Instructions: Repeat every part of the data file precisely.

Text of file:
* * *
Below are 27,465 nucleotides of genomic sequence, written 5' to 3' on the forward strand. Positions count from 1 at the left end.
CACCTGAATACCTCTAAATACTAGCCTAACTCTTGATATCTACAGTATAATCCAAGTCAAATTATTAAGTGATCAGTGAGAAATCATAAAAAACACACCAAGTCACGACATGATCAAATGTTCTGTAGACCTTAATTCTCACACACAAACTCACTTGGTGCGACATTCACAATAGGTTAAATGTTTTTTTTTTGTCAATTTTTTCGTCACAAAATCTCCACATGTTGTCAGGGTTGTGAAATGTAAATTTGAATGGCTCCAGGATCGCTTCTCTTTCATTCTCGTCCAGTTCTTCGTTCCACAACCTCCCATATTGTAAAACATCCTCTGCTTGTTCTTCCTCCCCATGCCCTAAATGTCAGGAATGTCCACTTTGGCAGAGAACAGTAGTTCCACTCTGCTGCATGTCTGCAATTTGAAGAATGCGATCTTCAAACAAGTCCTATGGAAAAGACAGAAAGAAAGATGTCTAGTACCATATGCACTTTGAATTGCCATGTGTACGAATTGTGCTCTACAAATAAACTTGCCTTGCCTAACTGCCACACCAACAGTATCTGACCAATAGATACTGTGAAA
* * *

Below are 27,465 nucleotides of genomic sequence, written 5' to 3' on the forward strand. Positions count from 1 at the left end.
CACCTGAATACCTCTAAATACTAGCCTAACTCTTGATATCTACAGTATAATCCAAGTCAAATTATTAAGTGATCAGTGAGAAATCATAAAAAACACACCAAGTCACGACATGATCAAATGTTCTGTAGACCTTAATTCTCACACACAAACTCACTTGGTGCGACATTCACAATAGGTTAAATGTTTTTTTTTTGTCAATTTTTTCGTCACAAAATCTCCACATGTTGTCAGGGTTGTGAAATGTAAATTTGAATGGCTCCAGGATCGCTTCTCTTTCATTCTCGTCCAGTTCTTCGTTCCACAACCTCCCATATTGTAAAACATCCTCTGCTTGTTCTTCCTCCCCATGCCCTAAATGTCAGGAATGTCCACTTTGGCAGAGAACAGTAGTTCCACTCTGCTGCATGTCTGCAATTTGAAGAATGCGATCTTCAAACAAGTCCTATGGAAAAGACAGAAAGAAAGATGTCTAGTACCATATGCACTTTGAATTGCCATGTGTACGAATTGTGCTCTACAAATAAACTTGCCTTGCCTAACTGCCACACCAACAGTATCTGACCAATAGATACTGTGAAA